Over the past few weeks there has been widespread curiosity about the German healthcare system. Since the coronavirus outbreak, the infection curve in Germany has risen just as steeply as in Italy, and the measures it has imposed are quite similar to those elsewhere. Yet, its death rate is noticeably lower. Of 100,132 Germans who have tested positive, only 1,584 have died, as of this morning. Compared to fatality rates above 6 per cent in neighbouring France, Netherlands or Belgium, that seems remarkable.
The most important reason for Germany’s rate is intense testing, using the South Korean model where widespread testing and isolation helped flatten the curve of new infections. The President of the Robert Koch Institute (RKI) – Germany’s public body in charge of the country’s response to infectious diseases – said on 20 March that domestic laboratories were able to conduct as many as 160,000 tests per week. To put that number in comparison, Britain was able to carry out roughly between 10,000 tests per day in mid-March.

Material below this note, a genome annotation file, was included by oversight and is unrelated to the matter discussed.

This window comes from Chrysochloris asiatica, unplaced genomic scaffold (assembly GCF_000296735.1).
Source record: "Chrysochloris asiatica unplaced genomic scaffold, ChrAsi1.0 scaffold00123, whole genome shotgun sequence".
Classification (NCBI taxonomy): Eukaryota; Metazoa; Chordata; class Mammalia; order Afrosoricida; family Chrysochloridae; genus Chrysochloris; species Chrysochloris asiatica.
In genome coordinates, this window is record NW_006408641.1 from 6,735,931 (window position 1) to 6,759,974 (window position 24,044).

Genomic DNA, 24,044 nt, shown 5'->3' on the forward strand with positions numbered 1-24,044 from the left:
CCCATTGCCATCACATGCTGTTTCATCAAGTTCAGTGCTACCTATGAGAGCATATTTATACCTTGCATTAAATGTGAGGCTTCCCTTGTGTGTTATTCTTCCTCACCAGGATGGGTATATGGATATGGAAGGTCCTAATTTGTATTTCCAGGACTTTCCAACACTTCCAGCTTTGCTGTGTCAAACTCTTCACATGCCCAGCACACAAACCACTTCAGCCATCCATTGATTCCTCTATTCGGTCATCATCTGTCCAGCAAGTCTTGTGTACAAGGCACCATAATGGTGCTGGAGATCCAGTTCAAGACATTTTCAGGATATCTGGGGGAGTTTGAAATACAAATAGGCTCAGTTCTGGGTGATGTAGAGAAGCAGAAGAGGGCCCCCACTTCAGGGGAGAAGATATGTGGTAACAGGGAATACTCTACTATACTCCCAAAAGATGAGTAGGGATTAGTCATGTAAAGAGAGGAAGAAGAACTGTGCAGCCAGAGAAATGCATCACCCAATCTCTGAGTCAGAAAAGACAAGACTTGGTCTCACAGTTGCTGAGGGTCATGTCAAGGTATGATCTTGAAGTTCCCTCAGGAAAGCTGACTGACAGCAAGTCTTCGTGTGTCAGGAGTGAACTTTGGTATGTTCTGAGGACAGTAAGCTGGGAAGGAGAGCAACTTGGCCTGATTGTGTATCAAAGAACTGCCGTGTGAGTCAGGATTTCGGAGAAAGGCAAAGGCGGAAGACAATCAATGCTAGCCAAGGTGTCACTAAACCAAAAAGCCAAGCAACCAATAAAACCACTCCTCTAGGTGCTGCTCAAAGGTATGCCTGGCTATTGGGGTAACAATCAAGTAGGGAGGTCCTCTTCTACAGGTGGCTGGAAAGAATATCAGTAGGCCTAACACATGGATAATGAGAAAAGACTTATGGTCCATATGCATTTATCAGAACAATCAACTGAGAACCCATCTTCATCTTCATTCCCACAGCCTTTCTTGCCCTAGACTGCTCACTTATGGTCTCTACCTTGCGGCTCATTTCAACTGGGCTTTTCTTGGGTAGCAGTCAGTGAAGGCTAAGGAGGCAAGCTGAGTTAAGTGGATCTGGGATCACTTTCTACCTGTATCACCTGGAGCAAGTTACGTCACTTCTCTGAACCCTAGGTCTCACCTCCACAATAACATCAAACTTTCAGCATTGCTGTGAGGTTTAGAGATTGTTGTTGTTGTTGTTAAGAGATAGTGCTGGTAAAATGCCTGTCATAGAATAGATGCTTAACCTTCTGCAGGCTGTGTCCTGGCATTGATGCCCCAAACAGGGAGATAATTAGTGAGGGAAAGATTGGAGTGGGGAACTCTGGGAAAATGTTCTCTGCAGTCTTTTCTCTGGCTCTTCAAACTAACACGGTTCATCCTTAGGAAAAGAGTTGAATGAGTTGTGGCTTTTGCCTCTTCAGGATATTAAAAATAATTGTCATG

Germany did not reach its ceiling back then. The RKI now believes that its laboratories can produce up to 500,000 tests per week. According to a strategy paper by the German government, their goal is now 200,000 tests per day. How has Germany managed to test so many compared to others in Europe?
First of all, it had a head-start. Already, on 16 January, before the World Health Organization (WHO) concluded that the novel coronavirus could be transmitted from one human to another, German scientists had created a test that proved to be one of the first reliable means of detecting the virus. That test was then rapidly produced and adopted by the WHO.
Since February, between 200 and 300 German laboratories have become involved in the rapid testing scheme.